The highest resolution in my example above was indeed about 5.5 lp/mm on-axis with the 3.5 inch focal length. Changing the focal length changes the optimum pinhole diameter and thus changes the resolution. A contact print from a short focal length pinhole camera can appear quite sharp at normal viewing distances, but we tend to look at such small images at a closer distance. An image from a long focal length pinhole can look quite sharp if viewed from the distance which provides correct perspective. One way to predict this is to look at the actual backlit pinhole at a distance equal to the image viewing distance. If the pinhole appears to be a disk, the image probably won't appear to be sharp. The longest pinhole focal length I've used was about 24 feet for a solar eclipse. The negatives were dismally unsharp at arm's length, but sharp enough at a viewing distance of many feet.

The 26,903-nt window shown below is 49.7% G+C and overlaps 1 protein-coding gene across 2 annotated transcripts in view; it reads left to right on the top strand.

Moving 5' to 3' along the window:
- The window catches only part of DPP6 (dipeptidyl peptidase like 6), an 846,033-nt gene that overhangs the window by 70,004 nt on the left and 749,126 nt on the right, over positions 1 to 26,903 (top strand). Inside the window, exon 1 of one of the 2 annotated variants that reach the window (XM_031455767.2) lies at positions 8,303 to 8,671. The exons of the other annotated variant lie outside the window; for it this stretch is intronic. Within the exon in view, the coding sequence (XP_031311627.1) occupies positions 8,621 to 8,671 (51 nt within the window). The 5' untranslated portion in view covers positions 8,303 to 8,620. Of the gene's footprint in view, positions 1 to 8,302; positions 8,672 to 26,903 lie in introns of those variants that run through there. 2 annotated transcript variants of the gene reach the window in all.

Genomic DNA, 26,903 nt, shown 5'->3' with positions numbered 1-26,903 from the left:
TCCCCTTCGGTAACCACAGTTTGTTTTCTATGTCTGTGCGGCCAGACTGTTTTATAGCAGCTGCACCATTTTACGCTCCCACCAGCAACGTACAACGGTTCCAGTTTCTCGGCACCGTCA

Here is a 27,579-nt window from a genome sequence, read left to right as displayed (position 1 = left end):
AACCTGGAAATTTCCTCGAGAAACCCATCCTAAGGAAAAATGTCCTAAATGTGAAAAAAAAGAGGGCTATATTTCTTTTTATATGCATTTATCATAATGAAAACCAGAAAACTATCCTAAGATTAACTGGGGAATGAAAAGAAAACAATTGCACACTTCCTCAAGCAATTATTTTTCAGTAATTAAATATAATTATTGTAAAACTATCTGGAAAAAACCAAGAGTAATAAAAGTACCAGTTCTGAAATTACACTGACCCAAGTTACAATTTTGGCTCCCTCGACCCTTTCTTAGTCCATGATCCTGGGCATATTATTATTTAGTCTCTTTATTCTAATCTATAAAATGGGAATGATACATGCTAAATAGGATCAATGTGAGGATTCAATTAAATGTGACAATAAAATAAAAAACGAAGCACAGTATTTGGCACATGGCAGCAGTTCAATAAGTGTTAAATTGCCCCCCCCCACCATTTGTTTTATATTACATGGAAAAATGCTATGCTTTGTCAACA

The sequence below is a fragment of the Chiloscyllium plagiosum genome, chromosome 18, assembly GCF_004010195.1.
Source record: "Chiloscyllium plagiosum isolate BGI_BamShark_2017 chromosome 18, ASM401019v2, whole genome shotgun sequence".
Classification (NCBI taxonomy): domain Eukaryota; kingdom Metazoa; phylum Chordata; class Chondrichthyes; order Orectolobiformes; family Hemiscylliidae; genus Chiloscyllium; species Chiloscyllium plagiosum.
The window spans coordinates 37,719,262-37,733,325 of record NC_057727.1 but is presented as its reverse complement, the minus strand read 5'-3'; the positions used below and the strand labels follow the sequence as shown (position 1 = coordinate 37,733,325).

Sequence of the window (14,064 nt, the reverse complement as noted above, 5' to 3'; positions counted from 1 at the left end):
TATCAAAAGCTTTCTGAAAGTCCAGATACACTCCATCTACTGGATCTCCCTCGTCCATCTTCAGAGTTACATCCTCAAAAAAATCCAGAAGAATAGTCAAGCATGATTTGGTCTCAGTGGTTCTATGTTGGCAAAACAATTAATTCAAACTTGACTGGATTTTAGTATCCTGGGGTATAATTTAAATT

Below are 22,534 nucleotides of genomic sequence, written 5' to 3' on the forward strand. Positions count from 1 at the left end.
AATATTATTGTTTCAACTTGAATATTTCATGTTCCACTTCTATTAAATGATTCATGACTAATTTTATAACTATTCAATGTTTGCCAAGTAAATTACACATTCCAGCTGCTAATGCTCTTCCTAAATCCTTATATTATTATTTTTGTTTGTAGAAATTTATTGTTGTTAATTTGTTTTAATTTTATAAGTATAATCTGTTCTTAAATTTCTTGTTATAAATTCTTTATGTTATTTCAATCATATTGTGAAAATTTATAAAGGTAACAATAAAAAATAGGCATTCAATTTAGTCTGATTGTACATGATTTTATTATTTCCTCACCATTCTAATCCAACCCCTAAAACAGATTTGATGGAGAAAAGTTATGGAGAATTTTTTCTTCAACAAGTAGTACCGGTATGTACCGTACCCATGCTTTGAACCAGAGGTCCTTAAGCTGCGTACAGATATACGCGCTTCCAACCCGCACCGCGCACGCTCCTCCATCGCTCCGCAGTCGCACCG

Sharpness can be clinically measured with resolution charts, but other subject matter imposes other standards of sharpness. A subject that is more shape and shadow than detail may not require nearly the resolution that a subject with much fine detail does. Image size and personal preferences are even more important in determining the required sharpness.